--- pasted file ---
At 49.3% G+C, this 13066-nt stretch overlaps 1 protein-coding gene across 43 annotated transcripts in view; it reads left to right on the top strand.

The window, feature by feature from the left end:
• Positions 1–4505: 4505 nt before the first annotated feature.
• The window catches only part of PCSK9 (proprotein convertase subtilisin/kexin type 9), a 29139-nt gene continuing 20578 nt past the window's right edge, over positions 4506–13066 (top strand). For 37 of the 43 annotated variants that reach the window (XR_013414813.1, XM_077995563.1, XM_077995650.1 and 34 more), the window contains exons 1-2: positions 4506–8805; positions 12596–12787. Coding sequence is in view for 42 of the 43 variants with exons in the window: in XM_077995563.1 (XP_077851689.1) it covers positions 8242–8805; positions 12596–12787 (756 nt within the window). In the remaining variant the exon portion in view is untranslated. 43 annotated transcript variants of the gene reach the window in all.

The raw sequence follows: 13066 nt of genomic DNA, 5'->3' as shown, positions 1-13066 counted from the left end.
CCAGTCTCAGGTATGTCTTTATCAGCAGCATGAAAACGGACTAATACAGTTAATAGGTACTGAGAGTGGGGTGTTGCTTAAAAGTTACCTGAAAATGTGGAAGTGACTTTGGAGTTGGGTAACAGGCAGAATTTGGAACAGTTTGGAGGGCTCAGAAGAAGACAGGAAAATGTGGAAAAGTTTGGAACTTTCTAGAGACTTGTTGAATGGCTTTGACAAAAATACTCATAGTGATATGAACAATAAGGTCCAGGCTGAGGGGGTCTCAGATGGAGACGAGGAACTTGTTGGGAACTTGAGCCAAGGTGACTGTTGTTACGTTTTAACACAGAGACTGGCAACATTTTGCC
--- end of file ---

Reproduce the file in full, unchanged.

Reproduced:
At 49.3% G+C, this 13066-nt stretch overlaps 1 protein-coding gene across 43 annotated transcripts in view; it reads left to right on the top strand.

The window, feature by feature from the left end:
• Positions 1–4505: 4505 nt before the first annotated feature.
• The window catches only part of PCSK9 (proprotein convertase subtilisin/kexin type 9), a 29139-nt gene continuing 20578 nt past the window's right edge, over positions 4506–13066 (top strand). For 37 of the 43 annotated variants that reach the window (XR_013414813.1, XM_077995563.1, XM_077995650.1 and 34 more), the window contains exons 1-2: positions 4506–8805; positions 12596–12787. Coding sequence is in view for 42 of the 43 variants with exons in the window: in XM_077995563.1 (XP_077851689.1) it covers positions 8242–8805; positions 12596–12787 (756 nt within the window). In the remaining variant the exon portion in view is untranslated. 43 annotated transcript variants of the gene reach the window in all.

The raw sequence follows: 13066 nt of genomic DNA, 5'->3' as shown, positions 1-13066 counted from the left end.
CCAGTCTCAGGTATGTCTTTATCAGCAGCATGAAAACGGACTAATACAGTTAATAGGTACTGAGAGTGGGGTGTTGCTTAAAAGTTACCTGAAAATGTGGAAGTGACTTTGGAGTTGGGTAACAGGCAGAATTTGGAACAGTTTGGAGGGCTCAGAAGAAGACAGGAAAATGTGGAAAAGTTTGGAACTTTCTAGAGACTTGTTGAATGGCTTTGACAAAAATACTCATAGTGATATGAACAATAAGGTCCAGGCTGAGGGGGTCTCAGATGGAGACGAGGAACTTGTTGGGAACTTGAGCCAAGGTGACTGTTGTTACGTTTTAACACAGAGACTGGCAACATTTTGCC